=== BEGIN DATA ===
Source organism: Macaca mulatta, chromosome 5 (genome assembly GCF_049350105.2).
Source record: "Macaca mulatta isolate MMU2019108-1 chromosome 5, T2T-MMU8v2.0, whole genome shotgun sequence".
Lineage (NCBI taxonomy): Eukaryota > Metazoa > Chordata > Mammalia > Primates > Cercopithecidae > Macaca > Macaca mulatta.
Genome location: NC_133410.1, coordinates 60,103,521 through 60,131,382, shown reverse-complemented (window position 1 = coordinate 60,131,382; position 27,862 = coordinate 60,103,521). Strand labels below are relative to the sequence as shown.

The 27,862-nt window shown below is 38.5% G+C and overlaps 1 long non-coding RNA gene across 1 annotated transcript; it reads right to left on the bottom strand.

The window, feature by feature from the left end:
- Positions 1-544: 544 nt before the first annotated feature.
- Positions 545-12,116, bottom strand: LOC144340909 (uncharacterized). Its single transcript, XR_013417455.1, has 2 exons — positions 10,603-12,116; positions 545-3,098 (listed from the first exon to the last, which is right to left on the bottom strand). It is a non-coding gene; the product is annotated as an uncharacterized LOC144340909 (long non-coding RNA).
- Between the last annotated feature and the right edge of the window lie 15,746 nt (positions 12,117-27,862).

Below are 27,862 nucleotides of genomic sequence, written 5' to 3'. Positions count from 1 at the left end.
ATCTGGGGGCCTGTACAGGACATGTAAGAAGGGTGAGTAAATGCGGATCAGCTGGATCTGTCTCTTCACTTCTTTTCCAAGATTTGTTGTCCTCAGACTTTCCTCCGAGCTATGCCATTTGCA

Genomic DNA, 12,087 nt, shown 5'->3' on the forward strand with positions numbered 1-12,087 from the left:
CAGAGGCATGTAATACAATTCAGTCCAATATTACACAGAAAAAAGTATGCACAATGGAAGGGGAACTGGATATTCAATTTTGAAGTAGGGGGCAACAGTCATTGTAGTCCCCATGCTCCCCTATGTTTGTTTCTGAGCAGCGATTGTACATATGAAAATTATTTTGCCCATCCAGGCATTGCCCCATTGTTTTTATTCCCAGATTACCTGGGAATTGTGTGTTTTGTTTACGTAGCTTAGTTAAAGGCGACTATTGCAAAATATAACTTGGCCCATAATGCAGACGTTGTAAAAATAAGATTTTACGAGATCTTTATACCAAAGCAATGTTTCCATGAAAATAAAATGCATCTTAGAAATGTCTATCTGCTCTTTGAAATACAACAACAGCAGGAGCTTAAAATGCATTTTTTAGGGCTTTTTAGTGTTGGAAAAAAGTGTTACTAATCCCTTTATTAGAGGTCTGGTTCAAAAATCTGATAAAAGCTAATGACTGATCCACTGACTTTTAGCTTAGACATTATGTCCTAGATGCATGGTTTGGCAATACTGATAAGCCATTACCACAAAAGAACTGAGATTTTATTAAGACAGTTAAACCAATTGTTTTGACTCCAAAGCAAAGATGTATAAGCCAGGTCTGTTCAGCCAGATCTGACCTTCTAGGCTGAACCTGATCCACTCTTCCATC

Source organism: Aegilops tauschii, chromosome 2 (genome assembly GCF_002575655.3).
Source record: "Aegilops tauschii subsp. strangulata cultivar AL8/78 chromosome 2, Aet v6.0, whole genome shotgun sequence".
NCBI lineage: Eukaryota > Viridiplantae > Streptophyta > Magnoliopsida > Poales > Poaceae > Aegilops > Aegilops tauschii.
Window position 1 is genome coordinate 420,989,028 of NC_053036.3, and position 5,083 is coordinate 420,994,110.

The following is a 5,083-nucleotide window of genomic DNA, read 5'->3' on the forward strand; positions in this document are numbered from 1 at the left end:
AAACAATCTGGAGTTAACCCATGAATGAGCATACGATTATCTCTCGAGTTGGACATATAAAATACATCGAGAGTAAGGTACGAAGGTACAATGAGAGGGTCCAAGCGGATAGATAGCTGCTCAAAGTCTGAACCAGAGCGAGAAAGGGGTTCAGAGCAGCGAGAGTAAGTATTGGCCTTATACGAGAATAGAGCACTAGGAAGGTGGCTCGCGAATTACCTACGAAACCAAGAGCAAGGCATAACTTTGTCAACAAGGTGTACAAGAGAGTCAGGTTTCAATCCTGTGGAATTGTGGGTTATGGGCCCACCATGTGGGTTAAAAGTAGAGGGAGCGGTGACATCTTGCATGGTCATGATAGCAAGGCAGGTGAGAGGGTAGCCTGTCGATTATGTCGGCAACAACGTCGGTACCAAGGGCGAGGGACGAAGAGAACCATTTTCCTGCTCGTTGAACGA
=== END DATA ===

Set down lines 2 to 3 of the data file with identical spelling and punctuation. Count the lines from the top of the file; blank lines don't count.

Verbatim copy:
Source record: "Macaca mulatta isolate MMU2019108-1 chromosome 5, T2T-MMU8v2.0, whole genome shotgun sequence".
Lineage (NCBI taxonomy): Eukaryota > Metazoa > Chordata > Mammalia > Primates > Cercopithecidae > Macaca > Macaca mulatta.